She had seen the man once, in Oldhampton High Street-Molly, at that time still clothed in penitence, had pointed him out to her-and she had received an unpleasing impression of a lean, hatchet face with deep-set, dense-brown eyes, and of a mouth like that of a bird of prey.

She felt reluctant to go away and leave things altogether to chance, and finally, unable to come to any decision, she carried Elisabeth's letter down to Selwyn's study and explained the position.

His face clouded over at the prospect of her departure.

"We shall miss you abominably," he declared. "But of course"-ruefully-"I can quite understand Mrs. Durward's wanting you to go back to them for a time, and I suppose we must resign ourselves to being unselfish. Only you must promise to come back again-you mustn't desert us altogether."

She laughed.

"You needn't be afraid of that. I shall turn up again like the proverbial bad penny."

"All the same, make it a promise," he urged.

"I promise, then, you distrustful man! But about Molly?"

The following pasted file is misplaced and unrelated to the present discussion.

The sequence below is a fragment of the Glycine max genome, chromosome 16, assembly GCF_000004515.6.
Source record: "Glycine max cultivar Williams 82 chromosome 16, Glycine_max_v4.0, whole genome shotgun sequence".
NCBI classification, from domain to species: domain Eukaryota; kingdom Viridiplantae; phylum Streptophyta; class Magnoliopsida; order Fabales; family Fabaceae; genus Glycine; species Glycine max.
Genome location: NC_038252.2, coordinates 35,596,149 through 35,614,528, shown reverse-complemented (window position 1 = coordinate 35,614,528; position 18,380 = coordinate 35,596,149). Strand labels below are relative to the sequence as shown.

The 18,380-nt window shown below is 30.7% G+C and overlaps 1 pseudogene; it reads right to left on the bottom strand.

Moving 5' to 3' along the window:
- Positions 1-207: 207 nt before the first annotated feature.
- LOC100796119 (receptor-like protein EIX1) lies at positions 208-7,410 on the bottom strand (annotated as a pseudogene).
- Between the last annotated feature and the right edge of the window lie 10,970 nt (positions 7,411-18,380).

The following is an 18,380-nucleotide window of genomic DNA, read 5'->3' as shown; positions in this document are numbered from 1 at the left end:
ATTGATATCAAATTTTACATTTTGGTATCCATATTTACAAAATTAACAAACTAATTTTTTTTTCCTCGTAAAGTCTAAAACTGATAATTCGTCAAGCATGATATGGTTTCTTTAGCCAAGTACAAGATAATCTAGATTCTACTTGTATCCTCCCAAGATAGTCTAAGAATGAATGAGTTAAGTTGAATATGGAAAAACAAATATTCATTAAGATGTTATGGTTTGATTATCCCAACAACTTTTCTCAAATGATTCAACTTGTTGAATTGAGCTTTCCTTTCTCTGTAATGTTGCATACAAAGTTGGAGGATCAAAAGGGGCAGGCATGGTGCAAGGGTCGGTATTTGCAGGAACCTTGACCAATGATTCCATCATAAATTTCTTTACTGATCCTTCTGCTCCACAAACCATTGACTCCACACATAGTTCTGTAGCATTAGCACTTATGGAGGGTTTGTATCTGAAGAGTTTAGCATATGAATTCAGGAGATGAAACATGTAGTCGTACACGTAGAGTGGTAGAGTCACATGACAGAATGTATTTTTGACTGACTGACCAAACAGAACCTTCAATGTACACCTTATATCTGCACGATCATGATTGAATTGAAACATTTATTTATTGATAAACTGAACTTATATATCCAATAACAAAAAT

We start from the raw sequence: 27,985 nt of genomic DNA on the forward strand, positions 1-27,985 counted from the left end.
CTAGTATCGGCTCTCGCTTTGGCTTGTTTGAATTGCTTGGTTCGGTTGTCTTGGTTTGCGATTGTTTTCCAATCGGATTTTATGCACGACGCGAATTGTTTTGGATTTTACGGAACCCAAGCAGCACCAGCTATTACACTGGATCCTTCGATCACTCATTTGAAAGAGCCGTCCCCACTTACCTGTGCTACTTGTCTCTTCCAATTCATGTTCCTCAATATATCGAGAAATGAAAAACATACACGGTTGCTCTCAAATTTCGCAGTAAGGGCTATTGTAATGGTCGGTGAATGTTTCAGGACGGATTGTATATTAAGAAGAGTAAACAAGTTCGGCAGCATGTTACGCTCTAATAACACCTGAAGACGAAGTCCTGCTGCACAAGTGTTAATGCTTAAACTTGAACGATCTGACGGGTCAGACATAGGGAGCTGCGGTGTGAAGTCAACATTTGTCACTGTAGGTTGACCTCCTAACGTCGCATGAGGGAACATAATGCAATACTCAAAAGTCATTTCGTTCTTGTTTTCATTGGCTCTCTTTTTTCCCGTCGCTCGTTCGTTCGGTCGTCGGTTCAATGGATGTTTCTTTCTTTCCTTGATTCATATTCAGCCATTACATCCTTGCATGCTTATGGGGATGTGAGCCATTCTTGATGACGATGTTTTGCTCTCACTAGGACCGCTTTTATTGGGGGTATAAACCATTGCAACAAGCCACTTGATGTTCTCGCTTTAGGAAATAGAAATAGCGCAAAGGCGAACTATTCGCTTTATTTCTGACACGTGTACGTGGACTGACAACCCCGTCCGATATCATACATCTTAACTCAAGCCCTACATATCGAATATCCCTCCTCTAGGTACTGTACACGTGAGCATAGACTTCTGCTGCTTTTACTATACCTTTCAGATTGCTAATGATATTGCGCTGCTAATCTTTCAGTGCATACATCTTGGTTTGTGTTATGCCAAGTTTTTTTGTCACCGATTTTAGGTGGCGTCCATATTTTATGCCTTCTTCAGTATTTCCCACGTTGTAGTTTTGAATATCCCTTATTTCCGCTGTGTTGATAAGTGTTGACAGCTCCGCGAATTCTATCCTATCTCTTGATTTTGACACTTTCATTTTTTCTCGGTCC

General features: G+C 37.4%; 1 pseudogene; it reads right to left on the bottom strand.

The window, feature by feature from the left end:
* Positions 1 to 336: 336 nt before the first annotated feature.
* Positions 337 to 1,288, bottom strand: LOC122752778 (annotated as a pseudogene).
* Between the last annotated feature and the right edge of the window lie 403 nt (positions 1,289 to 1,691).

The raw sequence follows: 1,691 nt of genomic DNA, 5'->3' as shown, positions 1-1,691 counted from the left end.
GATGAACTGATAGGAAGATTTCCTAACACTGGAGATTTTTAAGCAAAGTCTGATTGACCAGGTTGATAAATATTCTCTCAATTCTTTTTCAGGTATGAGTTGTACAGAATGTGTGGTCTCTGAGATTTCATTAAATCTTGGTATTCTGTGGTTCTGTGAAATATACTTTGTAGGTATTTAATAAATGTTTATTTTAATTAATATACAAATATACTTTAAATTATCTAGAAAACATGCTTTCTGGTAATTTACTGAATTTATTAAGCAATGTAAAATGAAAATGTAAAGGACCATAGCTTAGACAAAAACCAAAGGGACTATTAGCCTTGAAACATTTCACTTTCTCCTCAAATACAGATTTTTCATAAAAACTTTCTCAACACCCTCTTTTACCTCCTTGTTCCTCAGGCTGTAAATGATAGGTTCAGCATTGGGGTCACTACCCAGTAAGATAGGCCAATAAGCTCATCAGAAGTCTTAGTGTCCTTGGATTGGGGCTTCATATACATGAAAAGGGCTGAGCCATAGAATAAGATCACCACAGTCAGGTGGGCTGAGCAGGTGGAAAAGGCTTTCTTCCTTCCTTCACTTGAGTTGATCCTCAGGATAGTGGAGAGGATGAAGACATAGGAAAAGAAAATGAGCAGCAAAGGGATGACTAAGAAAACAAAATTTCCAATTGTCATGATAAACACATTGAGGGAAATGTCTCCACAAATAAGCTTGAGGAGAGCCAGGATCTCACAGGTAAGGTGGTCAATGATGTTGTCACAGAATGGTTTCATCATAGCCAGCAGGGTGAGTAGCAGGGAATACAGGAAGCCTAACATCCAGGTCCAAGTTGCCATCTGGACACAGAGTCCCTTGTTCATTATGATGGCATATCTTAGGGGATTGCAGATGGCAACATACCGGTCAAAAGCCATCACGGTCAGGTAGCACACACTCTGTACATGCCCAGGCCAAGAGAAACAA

"I don't think you need worry about her." Selwyn laughed a little. "The sudden accession to wealth is accounted for. It seems that she has sold a picture."

"Oh! So that's the explanation, is it?" Sara felt unaccountably relieved.

"Yes-though goodness knows how she has beguiled any one into buying one of her daubs!"

"Oh, they're quite good, really, Doctor Dick. It's only that Futurist Art doesn't appeal to you."

"Not exactly! She showed me one of her paintings the other day. It looked like a bad motor-bus accident in a crowded street, and she told me that it represented the physical atmosphere of a woman who had just been jilted."

Sara laughed suddenly and hysterically.

"How-how awfully funny!" she said in an odd, choked voice. Then, fearful of losing her self-command, she added hastily: "I'll write and tell Elisabeth that I'll come, then." And fled out of the room.